Stone Sour's latest album, House of Gold & Bones Part 1, comes out on Monday; it's the first half of a two-part epic that tells the story of a man at the crossroads of his life. We got guitarist Josh Rand and frontman Corey Taylor on the phone in separate interviews to talk about the genesis of the album, the writing process and recording sessions, and much more. Our interview with Corey will run on Monday - and now, here's Josh!
What was the genesis of this album? Did Corey just come to you and say, "This is what we're doing next"? What was your initial response?
Well, really, it all started last year. In October, I went over to his house and he played me a couple of songs he had written on or had put together, and he explained the whole concept or story of doing this concept record. And I immediately was excited, because I felt like from a musical standpoint it would allow us to do whatever we wanted. Not that we haven’t done that in the past, but I really felt like it could really open some doors musically. And how we write as a band is, all of us contribute from the music side of things, and he’s always written the lyrics. So the biggest thing for me was, I wanted us to be a lot more aggressive than Audio Secrecy. Can we go in that direction? And he was like yeah, let’s do it all. And that was when I really started giving him the stuff I had written on, later on in the year, like December. I flew down to Jacksonville, and Jim [Root] just jams, that’s how he writes, so it’s usually me that’ll sit down and go through all the stuff he records, 'cause he’s very much an improv player. And I started pulling a couple of ideas from that, and Roy [Mayorga] started submitting stuff, and we got together in January in Des Moines and just started putting everything together.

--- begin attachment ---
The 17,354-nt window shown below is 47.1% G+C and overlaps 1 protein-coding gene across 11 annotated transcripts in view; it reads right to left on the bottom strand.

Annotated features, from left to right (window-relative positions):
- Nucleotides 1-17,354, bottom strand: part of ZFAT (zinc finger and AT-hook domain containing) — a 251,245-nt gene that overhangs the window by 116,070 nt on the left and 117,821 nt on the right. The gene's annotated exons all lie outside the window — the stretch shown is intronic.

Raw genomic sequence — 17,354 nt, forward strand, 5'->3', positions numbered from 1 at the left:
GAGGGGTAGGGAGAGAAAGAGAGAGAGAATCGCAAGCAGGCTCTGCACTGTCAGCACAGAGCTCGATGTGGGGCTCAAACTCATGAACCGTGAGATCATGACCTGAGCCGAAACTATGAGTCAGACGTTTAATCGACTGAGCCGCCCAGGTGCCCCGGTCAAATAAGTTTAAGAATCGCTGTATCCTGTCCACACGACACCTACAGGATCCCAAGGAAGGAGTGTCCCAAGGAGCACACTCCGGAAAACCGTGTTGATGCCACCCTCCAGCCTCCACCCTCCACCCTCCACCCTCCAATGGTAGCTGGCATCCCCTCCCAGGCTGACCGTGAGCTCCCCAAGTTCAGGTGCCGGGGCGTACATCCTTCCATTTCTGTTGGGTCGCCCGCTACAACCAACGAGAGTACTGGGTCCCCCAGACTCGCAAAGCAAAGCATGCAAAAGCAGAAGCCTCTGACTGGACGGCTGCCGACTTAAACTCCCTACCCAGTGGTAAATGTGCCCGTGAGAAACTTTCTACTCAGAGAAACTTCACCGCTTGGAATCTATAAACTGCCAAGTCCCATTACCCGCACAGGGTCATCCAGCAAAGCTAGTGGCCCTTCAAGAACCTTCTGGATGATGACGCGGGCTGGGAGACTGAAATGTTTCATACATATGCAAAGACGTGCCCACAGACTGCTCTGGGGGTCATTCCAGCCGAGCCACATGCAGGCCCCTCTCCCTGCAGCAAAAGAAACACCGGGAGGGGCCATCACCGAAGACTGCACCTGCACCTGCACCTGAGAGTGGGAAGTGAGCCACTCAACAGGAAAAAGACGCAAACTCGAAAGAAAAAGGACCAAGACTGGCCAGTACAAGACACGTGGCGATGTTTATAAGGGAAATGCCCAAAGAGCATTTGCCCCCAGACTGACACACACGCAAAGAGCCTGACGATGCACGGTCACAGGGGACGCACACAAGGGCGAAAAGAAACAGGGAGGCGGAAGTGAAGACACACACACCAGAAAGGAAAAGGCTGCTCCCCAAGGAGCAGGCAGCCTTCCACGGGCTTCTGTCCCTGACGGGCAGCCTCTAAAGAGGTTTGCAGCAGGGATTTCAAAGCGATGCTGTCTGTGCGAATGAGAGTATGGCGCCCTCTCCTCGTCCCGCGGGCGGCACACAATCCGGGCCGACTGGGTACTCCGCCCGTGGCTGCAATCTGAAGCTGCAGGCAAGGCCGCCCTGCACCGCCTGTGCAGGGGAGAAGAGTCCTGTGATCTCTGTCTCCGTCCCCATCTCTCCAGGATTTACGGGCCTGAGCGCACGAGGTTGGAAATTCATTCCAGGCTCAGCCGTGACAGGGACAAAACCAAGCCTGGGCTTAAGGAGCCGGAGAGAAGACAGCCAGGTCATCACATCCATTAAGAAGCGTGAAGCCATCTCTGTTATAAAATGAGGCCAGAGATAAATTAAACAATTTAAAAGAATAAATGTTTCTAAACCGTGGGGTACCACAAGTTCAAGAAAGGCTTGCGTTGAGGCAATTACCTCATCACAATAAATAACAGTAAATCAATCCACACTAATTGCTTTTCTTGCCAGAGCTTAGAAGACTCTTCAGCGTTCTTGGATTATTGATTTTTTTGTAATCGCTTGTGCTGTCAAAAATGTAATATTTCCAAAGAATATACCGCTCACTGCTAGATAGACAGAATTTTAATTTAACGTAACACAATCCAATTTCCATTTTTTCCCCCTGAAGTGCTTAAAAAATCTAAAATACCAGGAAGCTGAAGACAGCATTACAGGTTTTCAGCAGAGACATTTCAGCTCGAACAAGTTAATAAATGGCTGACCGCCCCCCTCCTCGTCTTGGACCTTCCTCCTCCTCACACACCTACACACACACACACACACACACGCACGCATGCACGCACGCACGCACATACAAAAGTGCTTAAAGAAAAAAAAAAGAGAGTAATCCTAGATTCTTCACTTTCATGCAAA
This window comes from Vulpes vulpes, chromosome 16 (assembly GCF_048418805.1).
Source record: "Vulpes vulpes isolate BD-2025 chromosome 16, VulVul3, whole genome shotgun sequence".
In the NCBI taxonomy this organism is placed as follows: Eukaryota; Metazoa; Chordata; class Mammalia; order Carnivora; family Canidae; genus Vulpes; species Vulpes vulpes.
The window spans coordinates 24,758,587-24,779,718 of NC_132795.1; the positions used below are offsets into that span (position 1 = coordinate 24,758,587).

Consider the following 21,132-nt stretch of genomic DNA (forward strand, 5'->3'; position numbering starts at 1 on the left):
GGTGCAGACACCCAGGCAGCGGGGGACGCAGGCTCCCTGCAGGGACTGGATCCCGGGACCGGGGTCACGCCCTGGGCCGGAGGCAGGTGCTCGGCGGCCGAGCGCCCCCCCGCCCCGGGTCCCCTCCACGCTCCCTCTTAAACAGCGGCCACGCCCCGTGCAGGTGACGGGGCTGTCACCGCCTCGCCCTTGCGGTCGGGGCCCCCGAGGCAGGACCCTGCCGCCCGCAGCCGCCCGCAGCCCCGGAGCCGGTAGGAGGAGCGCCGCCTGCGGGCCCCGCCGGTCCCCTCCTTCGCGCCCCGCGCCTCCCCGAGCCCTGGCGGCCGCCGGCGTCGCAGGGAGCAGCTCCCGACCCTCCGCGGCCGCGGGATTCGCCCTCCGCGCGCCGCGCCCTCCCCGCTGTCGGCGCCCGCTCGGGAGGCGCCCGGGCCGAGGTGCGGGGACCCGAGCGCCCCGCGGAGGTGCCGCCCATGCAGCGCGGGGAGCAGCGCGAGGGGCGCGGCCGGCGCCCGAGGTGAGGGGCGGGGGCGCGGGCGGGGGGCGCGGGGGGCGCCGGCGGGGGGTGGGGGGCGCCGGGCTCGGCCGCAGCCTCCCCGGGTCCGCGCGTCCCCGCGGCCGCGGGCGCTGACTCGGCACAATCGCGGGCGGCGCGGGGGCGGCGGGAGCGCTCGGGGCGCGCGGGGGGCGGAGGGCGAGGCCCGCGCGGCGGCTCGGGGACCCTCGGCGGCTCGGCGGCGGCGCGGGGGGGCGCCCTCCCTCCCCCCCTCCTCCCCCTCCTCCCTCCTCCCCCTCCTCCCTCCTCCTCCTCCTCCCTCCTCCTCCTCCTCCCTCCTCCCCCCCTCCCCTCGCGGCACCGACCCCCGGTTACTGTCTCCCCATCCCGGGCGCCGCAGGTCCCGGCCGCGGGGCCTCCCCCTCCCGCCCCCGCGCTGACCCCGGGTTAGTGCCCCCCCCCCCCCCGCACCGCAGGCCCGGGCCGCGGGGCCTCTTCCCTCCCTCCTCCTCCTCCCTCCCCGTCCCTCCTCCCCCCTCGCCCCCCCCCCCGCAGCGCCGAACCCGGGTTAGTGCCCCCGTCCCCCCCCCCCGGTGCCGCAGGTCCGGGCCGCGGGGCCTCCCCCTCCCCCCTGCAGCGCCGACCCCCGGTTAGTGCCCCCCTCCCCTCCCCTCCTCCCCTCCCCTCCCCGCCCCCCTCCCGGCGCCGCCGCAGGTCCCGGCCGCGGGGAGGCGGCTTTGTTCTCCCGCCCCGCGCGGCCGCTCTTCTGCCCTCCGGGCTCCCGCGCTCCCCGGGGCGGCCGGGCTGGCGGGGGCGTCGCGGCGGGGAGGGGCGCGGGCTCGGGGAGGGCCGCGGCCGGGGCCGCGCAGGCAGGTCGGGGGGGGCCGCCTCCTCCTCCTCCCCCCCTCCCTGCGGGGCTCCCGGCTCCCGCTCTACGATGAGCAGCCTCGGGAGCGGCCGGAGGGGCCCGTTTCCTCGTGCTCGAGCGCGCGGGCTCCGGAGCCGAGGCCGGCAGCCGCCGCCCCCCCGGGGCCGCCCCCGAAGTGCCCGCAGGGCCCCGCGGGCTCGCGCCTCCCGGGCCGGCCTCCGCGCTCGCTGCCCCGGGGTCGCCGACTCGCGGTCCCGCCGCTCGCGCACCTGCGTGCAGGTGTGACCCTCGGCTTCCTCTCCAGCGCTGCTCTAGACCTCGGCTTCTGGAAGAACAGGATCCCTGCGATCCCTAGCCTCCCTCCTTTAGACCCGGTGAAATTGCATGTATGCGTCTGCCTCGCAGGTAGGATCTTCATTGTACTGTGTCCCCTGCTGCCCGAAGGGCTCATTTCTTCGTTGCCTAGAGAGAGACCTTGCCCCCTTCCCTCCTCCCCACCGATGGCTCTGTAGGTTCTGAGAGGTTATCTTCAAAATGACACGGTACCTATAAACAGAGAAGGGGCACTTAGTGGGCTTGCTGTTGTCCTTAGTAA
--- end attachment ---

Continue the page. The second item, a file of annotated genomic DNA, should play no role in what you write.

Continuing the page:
Was everybody in the band on board from the beginning, or did some people take some convincing?
We were all on board. Our approach, when I look back on it basically a year later, it was almost a '70s vibe, where we wanted to be more experimental for ourselves and grow as musicians, and tell a story and have it be more than just "Here’s our 10 best songs." And in my opinion, a band doesn’t even do that anymore, it’s like, "Here’s the song we’re gonna push on radio, and eight to nine filler tracks." So our approach was, we wanted to make sure everything got the same amount of love. Going into it, we had no idea what would be the singles. Credit [producer] Dave Bottrill for that, 'cause he came in and he’s like, “We’re gonna do it as a big piece of art, and it’s gonna be this big thing from start to finish, and if there’s songs in there they wanna take to radio, then so be it.” But he really helped also with the musical landscape of the record.
You're not seen as a concept album kind of band; were you worried that some fans might hear that phrase and think, "Yeah, maybe I'll check you guys out again on the next one"?
I don’t think so, because I still think it’s us. We never said that we would be Genesis or Dream Theater or Yes or any of those types of bands. We’re not a prog band. We said, we’re going to adopt the ideas of those stories and stuff, but it’s still going to be a Stone Sour record, where you can still pull those individual songs. We just wanted to offer something more - in a world where it’s all about singles, we just wanted to do something different. We’ve always evolved from record to record, if you listen to our entire catalog. It was another way of challenging ourselves and making it interesting and fun for us to make. When we did Audio Secrecy, a lot of people feel like the difference between that and Come What(ever) May is that we mellowed out. Well, going into Audio Secrecy, our whole goal was not to make Come What(ever) May again. Which we didn’t, for better or for worse, depending on who you talk to. And that was the same mindset going into this, except for now we have this story and musically it felt like the handcuffs had been taken off a little bit. From a heavier approach – we had gotten away from that over the last 10 years, so it was kinda cool to bring that aspect back into the band.